Mandatory sex ed: A proposal from state schools Superintendent Chris Reykdal to make sex education mandatory in schools passed the Washington Senate, but died in the House. Currently, it’s estimated that 60% of Washington high schools and 30% of middle schools already teach sex ed.
But Reykdal argued the time has come to make it mandatory because of a rise in sexually transmitted diseases among young people and also because one-in-five 12th graders report they’ve been forced into kissing, sexual touch or intercourse. The required curriculum would have included an emphasis on affirmative consent — meaning the conscious and voluntary agreement to engage in sexual activity. The proposal included an opt-out provision for parents who didn’t want their kids in the class. Even so, opponents said parents and local school districts, not the state, should decide if sex ed is taught. The measure is likely to be reintroduced next year.
Low-carbon fuel standard: Another priority of Inslee, this measure would have required progressively cleaner fuel blends by 2028 and 2035 to reduce greenhouse gas emissions from gasoline and diesel. The measure passed the House but died in the Senate. Under the Washington bill, the carbon intensity of transportation fuels would have had to decrease to 10% below 2017 levels by 2028 and be 20% lower by 2035.
The majority of Washington’s greenhouse gas emissions come from tailpipe emissions. California and Oregon have each already adopted so-called low-carbon fuel standards. Supporters heralded the legislation as a way to encourage the production of cleaner fuels and reduce emissions. But opponents, led by the Western States Petroleum Association, lobbied heavily against the measure. They said it would raise fuel costs and warned the biofuels industry wasn’t mature enough to meet the standards.
Death penalty repeal: Last October, Washington’s Supreme Court ruled the state’s death penalty statute unconstitutional because “it is imposed in an arbitrary and racially biased manner.” The ruling effectively ended capital punishment in Washington. But opponents, including Attorney General Bob Ferguson, hoped lawmakers would go one step further and repeal the law altogether.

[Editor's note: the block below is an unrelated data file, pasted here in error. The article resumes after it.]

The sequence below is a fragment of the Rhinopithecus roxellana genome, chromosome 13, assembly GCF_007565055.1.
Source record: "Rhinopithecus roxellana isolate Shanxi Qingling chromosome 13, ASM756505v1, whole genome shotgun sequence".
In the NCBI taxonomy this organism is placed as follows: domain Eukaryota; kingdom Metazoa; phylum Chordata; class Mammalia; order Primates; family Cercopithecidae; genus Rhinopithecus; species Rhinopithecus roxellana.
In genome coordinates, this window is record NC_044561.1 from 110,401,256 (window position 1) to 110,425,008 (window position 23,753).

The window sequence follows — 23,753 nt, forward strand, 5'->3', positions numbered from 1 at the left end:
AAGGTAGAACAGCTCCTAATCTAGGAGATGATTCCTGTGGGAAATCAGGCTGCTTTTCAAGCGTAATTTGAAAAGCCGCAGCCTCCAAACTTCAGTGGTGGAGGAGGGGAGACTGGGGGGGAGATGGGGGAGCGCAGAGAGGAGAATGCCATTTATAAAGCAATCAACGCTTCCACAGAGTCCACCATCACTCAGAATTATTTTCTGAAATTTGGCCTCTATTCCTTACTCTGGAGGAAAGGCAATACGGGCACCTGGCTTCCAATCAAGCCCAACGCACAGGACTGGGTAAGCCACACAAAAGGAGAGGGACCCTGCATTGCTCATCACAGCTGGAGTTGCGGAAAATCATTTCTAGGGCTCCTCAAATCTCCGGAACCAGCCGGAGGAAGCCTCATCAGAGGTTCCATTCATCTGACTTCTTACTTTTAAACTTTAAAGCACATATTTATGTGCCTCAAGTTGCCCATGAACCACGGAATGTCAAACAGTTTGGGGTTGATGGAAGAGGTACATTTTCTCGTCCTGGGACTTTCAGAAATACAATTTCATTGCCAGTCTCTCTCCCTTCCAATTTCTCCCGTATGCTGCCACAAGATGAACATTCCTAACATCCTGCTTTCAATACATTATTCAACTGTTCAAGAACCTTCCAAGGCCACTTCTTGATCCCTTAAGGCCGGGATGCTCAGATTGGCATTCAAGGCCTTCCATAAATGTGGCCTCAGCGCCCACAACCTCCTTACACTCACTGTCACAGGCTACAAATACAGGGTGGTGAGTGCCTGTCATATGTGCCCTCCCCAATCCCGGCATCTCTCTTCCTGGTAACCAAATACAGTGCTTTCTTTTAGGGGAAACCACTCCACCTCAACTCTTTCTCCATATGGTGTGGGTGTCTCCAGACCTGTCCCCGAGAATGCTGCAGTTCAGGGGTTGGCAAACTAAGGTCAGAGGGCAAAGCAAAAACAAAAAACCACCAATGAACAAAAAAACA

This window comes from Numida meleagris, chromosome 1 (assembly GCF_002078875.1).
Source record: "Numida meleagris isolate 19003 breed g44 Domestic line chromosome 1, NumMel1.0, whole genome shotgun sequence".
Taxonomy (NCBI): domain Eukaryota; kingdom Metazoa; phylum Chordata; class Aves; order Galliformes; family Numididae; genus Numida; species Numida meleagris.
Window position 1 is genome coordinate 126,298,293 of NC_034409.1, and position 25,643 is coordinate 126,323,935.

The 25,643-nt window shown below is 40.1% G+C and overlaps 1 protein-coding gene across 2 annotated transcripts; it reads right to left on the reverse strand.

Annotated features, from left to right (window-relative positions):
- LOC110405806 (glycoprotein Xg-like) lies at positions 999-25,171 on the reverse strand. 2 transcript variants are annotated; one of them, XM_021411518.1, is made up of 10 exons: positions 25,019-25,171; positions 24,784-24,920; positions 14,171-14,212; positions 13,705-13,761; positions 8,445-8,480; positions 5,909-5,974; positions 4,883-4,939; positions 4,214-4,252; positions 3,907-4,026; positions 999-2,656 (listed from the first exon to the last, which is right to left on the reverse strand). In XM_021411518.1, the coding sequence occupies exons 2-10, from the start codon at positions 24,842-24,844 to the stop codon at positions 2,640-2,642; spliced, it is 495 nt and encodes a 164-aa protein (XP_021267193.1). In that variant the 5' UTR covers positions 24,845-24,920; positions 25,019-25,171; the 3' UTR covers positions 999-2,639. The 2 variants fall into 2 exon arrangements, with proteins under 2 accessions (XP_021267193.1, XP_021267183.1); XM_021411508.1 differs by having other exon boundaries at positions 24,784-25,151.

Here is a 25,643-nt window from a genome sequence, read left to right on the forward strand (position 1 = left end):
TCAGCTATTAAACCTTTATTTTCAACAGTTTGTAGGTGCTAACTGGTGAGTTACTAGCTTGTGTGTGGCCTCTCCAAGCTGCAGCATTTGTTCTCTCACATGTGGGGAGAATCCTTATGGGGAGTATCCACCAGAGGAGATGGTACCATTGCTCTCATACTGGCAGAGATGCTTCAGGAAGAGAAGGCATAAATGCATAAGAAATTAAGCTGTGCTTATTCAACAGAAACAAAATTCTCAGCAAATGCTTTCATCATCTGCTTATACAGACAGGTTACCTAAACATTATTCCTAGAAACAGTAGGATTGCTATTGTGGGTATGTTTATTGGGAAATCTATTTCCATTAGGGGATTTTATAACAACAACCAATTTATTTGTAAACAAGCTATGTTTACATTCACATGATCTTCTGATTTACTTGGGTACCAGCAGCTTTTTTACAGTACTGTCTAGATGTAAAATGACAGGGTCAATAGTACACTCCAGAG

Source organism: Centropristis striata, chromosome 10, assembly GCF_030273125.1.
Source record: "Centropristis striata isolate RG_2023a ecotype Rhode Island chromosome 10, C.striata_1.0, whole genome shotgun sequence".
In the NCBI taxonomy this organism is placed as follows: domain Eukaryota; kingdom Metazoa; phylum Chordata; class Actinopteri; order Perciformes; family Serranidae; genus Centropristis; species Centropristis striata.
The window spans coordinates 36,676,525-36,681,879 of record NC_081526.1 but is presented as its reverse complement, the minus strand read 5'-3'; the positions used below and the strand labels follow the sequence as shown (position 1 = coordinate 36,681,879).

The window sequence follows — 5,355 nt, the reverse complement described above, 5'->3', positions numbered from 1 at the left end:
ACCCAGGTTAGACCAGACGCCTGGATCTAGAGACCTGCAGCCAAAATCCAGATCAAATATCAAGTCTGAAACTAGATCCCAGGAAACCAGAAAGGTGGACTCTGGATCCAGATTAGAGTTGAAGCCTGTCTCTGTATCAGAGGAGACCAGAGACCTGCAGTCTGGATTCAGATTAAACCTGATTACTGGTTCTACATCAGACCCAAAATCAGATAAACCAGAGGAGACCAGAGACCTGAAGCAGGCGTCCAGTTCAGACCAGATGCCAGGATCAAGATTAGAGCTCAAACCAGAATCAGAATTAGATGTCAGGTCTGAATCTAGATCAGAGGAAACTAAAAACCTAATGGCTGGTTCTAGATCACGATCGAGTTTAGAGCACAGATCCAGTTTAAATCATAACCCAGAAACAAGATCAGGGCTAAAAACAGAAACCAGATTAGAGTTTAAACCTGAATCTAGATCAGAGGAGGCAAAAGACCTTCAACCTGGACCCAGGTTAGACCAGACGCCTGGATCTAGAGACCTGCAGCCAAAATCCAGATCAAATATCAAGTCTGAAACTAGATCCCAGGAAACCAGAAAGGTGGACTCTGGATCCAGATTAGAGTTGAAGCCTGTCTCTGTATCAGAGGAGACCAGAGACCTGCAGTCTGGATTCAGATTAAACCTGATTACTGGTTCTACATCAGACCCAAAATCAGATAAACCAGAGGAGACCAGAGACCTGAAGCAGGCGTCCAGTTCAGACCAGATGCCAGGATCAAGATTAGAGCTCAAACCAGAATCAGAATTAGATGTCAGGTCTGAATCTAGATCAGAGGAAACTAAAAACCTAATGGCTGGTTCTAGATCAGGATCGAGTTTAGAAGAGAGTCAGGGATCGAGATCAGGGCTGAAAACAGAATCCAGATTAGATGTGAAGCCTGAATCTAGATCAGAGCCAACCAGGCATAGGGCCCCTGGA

For the second year in a row, the Washington Senate passed a repeal measure with some bipartisan support. But, as before, the House did not bring it up for a vote. Sen. Reuven Carlyle, a Seattle Democrat and the prime sponsor of the bill, said it would have passed if a vote had been allowed. In a rare attack on a fellow Democrat, Carlyle blamed Speaker of the House Frank Chopp for not allowing a vote. “This decision rests squarely and unequivocally on the desk of the Speaker,” Carlyle told The News Tribune. House Democrats responded that it was a matter of priorities.
Data privacy: After coming out the gates strong and passing the Washington Senate nearly unanimously, a sweeping data privacy law modeled after protections in the European Union faltered and ultimately died in the final weeks of the legislative session.
The Washington Privacy Act was billed by its sponsors as a model for the nation. It would have given Washington consumers the right to access their data from companies that collect it and request corrections if they found errors. Under certain circumstances, consumers would also have been able to request that a company delete their data. The bill also sought to restrict the use of facial recognition.
But once the bill reached the House it ran into trouble. Civil liberties and privacy advocates were suspicious that companies like Microsoft supported the bill and said the consumer protections didn’t go nearly far enough. Last minute efforts to find a compromise failed to revive the bill and it never received a vote on the House floor. Lawmakers say they will continue to work on this issue during the legislative interim.
Dwarf tossing ban: When Republican state Sen. Mike Padden learned that some bars and strip clubs hold dwarf-tossing events, he was not amused. So, he introduced a bill to ban the contests.
“It ridicules and demeans people with dwarfism,” Padden said in a press release in January.
At a public hearing, people with dwarfism testified about the abuse they encounter in everyday life. But The Spokesman-Review spoke with a little person, Mighty Mike Murga, who makes money being tossed and who opposed the bill.
“If you’re not cut out for it, don’t do it,” Murga told the newspaper. The bill was voted out of committee but then died.